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Objectives: Waterpipe or hookah smoking has grown considerably in popularity over the past two decades; however, consumers often have misconceptions regarding this practice. This study aimed to determine common beliefs related to waterpipe smoking among Turkmen in Iran. Methods: This qualitative study was conducted between February and June 2018 in Golestan Province, Iran, utilising data from a previously published study. A total of 26 male Turkmen waterpipe smokers of different ages, occupations and education levels underwent in-depth semi-structured interviews. A content analysis of beliefs regarding waterpipe smoking was performed. Results: Five categories of beliefs were extracted during the content analysis, including beliefs related to addiction, health-related beliefs, preferential beliefs for waterpipe versus cigarette smoking, beliefs related to the social function of waterpipe smoking and beliefs attributed to waterpipe smoking. Several misconceptions were identified, including the idea that waterpipe smoking was not addictive, prevented the use of other more dangerous drugs (i.e. cannabis and opium) and was not as harmful as cigarette smoking. Conclusion: The results of this study indicate that Turkmen in Iran hold several misconceptions regarding the use of waterpipe smoking. Educational programmes are essential to correct such misconceptions and to control the prevalence of this habit in Iran.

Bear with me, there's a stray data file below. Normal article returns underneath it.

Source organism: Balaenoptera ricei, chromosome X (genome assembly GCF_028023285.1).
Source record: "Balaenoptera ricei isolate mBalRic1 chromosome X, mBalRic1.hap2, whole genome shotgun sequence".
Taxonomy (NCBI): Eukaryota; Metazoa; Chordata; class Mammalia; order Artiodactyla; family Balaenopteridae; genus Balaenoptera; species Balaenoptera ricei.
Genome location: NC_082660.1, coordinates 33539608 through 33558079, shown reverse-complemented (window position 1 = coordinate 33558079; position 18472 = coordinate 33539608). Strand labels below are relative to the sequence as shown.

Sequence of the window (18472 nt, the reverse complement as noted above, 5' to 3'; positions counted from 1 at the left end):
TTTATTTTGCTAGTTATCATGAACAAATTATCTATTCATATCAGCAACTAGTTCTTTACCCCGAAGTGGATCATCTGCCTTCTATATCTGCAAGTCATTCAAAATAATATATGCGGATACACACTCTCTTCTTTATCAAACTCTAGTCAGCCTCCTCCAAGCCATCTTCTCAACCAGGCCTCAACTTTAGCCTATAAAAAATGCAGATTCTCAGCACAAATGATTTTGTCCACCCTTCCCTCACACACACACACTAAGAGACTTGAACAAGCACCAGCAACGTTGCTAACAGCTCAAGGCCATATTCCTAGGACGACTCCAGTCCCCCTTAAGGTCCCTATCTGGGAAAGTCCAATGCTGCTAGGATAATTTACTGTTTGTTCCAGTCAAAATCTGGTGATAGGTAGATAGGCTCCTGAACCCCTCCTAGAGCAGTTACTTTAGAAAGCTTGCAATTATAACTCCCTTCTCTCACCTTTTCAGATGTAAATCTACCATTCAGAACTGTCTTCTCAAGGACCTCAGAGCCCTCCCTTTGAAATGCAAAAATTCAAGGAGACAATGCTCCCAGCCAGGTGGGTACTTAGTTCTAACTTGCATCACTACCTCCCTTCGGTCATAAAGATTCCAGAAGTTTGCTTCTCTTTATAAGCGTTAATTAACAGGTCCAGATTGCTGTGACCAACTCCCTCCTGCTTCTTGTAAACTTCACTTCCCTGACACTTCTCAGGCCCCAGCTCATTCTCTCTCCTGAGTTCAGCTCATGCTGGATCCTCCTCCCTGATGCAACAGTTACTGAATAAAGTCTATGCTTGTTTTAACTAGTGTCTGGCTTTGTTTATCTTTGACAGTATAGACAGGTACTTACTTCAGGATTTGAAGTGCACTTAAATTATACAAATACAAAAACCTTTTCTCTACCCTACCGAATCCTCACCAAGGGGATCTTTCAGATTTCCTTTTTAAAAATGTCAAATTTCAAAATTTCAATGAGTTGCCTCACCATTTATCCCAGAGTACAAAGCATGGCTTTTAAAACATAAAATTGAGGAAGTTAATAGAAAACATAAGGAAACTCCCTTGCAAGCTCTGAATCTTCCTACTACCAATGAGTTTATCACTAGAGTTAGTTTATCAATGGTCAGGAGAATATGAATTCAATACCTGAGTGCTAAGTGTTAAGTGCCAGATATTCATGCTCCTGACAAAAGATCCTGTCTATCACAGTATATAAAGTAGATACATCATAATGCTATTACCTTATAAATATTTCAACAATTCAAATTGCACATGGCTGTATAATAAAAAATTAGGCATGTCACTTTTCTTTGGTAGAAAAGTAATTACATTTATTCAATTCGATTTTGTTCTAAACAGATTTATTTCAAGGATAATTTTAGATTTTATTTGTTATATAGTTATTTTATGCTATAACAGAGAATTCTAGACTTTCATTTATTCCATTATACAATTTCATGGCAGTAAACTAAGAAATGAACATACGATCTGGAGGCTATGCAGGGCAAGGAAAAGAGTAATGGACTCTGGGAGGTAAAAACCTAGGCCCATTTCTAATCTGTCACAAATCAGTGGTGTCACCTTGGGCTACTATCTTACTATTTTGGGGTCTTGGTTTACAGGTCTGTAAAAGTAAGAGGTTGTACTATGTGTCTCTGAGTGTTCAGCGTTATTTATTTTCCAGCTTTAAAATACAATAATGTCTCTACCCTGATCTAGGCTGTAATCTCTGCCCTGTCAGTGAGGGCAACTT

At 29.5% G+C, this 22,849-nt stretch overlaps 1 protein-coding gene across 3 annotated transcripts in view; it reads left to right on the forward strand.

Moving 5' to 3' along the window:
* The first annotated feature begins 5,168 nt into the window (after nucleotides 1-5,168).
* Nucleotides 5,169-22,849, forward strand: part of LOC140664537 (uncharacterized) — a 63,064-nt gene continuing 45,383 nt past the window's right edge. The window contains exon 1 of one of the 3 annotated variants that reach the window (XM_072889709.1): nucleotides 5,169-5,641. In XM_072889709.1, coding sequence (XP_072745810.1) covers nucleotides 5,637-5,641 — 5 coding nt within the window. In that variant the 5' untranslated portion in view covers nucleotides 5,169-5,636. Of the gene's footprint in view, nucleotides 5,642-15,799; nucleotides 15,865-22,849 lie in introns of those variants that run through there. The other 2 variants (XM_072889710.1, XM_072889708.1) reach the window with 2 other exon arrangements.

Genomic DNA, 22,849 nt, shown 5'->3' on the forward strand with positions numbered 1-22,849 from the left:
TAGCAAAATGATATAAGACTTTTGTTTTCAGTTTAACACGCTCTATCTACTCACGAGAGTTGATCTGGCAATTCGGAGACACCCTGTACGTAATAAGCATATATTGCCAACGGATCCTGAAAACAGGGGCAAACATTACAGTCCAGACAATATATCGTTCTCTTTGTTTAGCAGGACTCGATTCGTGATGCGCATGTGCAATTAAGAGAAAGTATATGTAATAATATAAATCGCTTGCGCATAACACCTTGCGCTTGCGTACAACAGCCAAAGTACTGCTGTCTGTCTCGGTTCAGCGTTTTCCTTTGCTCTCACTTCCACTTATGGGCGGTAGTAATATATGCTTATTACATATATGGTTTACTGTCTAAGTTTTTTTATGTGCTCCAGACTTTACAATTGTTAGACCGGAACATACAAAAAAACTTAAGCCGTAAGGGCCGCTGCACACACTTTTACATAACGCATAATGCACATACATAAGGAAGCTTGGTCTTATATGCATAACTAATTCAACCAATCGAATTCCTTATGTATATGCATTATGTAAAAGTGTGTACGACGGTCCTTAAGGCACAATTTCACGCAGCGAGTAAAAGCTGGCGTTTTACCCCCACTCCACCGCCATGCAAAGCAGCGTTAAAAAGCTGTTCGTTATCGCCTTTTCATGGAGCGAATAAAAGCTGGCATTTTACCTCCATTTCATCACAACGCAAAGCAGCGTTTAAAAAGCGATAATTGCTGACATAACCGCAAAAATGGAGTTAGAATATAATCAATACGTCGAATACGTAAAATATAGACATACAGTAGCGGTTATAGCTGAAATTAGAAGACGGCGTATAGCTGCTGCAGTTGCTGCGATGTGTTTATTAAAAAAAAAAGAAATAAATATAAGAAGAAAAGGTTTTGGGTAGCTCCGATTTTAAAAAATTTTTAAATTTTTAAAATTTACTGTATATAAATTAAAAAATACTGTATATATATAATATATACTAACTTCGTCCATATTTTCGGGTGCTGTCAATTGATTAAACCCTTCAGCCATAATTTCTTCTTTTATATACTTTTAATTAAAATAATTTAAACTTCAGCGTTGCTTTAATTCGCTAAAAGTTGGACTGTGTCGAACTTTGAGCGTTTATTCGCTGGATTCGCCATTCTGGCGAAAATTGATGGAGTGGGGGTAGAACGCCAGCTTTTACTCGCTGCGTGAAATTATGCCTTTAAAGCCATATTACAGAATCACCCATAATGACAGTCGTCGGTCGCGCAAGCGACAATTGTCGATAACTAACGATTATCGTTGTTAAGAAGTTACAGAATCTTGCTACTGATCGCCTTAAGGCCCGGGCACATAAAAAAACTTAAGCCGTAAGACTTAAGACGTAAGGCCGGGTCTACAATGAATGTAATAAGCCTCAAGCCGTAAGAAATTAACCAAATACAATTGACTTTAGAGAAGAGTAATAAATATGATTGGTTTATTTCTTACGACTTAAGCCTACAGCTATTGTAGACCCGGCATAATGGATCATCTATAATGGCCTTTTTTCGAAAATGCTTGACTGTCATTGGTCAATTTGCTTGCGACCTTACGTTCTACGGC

Keywords: Water Pipe Smoking; Addictive Behaviors; Health-Related Behaviors; Qualitative Research; Tobacco Use Cessation; Iran.